What is the best family cell phone plan? Problem Solving Lesson

Problem solving is one skill that has to be taught. If you think about it, we really want students who can problem solve, not memorize a whole bunch of facts or methods for doing something. No matter what problem is thrown at them in life we want students who can go through the process of breaking down the problem into pieces, figuring out the variables, and working through the problem to find a practical solution. All fields and industries require some level of problem solving. This lesson happens to be about cell phone plans since it is a problem that students can easily understand yet is more complex so even our brightest students will be challenged in figuring it out.

Time Frame: 2 blocks + homework


  • 2.1.2 Analyze how individuals and families make choices to satisfy needs and wants.
  • 2.4.2 Analyze how media and technological advances affect family and consumer decisions.
  • 2.5.1 Analyze the use of resources in making choices that satisfy needs and wants of individuals and families.


  • Essential Question: What is the best Family Cell Phone Plan for your family?


  • Computer Lab
  • SMART Board


  1. Walk through how to go about solving this problem on a SMART board as a class. Remember the approach to problem solving is more important than the problem being solved.
    1. Ask questions like the following to get them started:
      1. What information do we need to solve this problem?
      2. How can we break this problem down into pieces?
      3. What are the steps to solving this problem?
      4. What else do we need to know in order to solve this problem? What are the unknowns?
      5. What assumptions are we going to make? List them clearly. Too many variables can make problems overwhelming so we often plug in assumptions to aid us to getting to a conclusion, however it is important to go back and question the assumptions to make sure that they are valid and still stand when a conclusion is reached.
    2. Make the problem more specific by narrowing down what features/points you’ll go after. Examine what the ideal decision consists of—what should and shouldn’t be included in that decision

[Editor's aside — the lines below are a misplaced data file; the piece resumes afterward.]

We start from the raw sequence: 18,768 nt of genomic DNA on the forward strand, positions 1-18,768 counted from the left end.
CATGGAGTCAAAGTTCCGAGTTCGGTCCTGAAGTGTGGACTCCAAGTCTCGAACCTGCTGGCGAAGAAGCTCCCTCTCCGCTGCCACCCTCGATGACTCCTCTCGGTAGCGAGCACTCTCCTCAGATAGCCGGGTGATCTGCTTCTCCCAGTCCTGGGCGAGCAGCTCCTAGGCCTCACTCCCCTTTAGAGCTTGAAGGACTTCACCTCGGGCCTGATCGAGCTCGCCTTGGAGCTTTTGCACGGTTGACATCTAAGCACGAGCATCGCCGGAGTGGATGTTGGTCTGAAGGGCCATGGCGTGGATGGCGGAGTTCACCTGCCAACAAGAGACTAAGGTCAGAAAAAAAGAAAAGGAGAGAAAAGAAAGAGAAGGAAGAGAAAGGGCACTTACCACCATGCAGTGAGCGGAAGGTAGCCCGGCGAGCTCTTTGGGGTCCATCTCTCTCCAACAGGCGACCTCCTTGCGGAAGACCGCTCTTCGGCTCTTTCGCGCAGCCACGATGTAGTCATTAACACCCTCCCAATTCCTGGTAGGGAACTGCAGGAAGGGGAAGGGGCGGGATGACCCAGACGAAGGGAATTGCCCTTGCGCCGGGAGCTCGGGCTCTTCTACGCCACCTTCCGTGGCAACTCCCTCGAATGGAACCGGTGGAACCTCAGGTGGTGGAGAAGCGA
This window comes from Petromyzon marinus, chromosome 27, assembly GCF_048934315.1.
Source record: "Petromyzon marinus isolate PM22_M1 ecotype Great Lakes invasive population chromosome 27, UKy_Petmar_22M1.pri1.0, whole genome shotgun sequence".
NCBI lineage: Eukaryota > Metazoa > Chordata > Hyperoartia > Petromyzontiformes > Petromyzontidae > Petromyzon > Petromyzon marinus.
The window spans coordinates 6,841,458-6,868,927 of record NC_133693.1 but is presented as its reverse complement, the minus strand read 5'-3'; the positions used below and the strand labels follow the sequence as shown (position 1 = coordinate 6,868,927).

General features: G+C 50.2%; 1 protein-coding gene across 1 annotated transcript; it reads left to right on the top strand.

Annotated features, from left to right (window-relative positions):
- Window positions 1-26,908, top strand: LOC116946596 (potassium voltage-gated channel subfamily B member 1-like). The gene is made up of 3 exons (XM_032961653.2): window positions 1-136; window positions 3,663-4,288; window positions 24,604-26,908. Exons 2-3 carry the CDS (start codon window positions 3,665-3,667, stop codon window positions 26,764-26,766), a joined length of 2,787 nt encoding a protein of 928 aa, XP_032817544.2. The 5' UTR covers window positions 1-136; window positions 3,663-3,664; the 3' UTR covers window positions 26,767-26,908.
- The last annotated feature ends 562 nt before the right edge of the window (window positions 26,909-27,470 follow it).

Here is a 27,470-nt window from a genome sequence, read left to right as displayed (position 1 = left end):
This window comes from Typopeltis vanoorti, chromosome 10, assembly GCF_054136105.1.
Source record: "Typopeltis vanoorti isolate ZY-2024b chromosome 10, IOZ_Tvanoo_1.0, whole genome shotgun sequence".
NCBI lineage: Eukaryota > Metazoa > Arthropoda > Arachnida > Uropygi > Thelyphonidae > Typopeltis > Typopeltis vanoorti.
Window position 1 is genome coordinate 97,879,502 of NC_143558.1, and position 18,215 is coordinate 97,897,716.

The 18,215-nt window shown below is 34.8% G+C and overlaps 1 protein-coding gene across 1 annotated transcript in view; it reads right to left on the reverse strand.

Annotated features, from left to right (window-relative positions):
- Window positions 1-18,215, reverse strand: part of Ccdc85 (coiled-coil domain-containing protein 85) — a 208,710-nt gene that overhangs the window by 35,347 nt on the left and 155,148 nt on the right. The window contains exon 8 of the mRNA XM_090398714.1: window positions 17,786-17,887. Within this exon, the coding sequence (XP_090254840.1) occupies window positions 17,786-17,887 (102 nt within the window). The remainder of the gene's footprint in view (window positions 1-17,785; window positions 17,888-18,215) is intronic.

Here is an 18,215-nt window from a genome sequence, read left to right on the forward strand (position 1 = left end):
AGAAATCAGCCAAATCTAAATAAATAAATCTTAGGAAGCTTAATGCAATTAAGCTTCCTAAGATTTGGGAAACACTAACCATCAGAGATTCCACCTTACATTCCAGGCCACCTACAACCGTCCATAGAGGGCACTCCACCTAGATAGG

1. E.g. Try to find a plan that will provide more data and not worry about minutes
      2. E.g. Only look into these three companies that provide cell service in their city
    3. Develop a problem statement: Make the “problem question” more specific
      1. E.g. What is the best family cell phone plan for a family of 2 that have iPhones, primarily use data and want to spend less than $130 a month?
    4. Students will need to gather more information regarding options so you’ll need to provide computer access
    5. Examine possible solutions
      1. Ask the class how a solution should be considered the best solution?
        1. E.g. if it meets the most requirements of the case
        2. E.g. if it meets the most important requirements of the case
      2. Evaluation of the chosen solution
        1. Do the advantages outweigh the disadvantages?
        2. What are you giving up/sacrificing if the family goes with this solution?
        3. What are the long term and short term effects of the solution?
        4. Does the plan favor one family member over another? Explain.
        5. What is the likelihood something will not go as planned? What is the contingency plan?

Background for Teachers

  • Remember that sometimes the answer will be to keep the current plan that the family has.
  • Provoke students to think about more than just money. Just because it is the cheapest plan doesn’t mean they got the right answer. The intangibles, wants & desires are realistically taken into consideration in everyone’s daily problem solving whether it is what to wear to a school dance or when to do one’s home work.  Opportunity cost, convenience, and delayed gratification are realistic barriers to everyone’s problem solving.


  • Students will need to gather more information regarding carrier options and their own family’s plan features


  • Students will write a two page paper defending the “best” family cell phone plan they found. The paper should include a minimum of one graphic organizer such as a table, venn diagram, etc.
  • Problem Solving Vocabulary Worksheet


  • Have students figure out if they were to add extended family to their cell phone plan if it would be more cost effective than having two separate plans.


  1. How much money would you be saving to switch? Is the amount of money you’d save worth the switching cost? Why/Why not? How much time will the transition take? How much is your time worth? (i.e. opportunity cost)
  2. What intangibles go into the decision making process beyond price? Is there any carrier/plan you wouldn’t select for a reason other than price? Explain.



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1 comment for “What is the best family cell phone plan? Problem Solving Lesson

  1. Kelly Harris
    July 10, 2014 at 12:36 pm

    I am a teacher for a secondary option high school that works with high risk students online and in person. I have been looking for some life skill lesson for my seniors and came across some of your lessons, they are great! My question is, do I need special permission to add this to my life skills curriculum?

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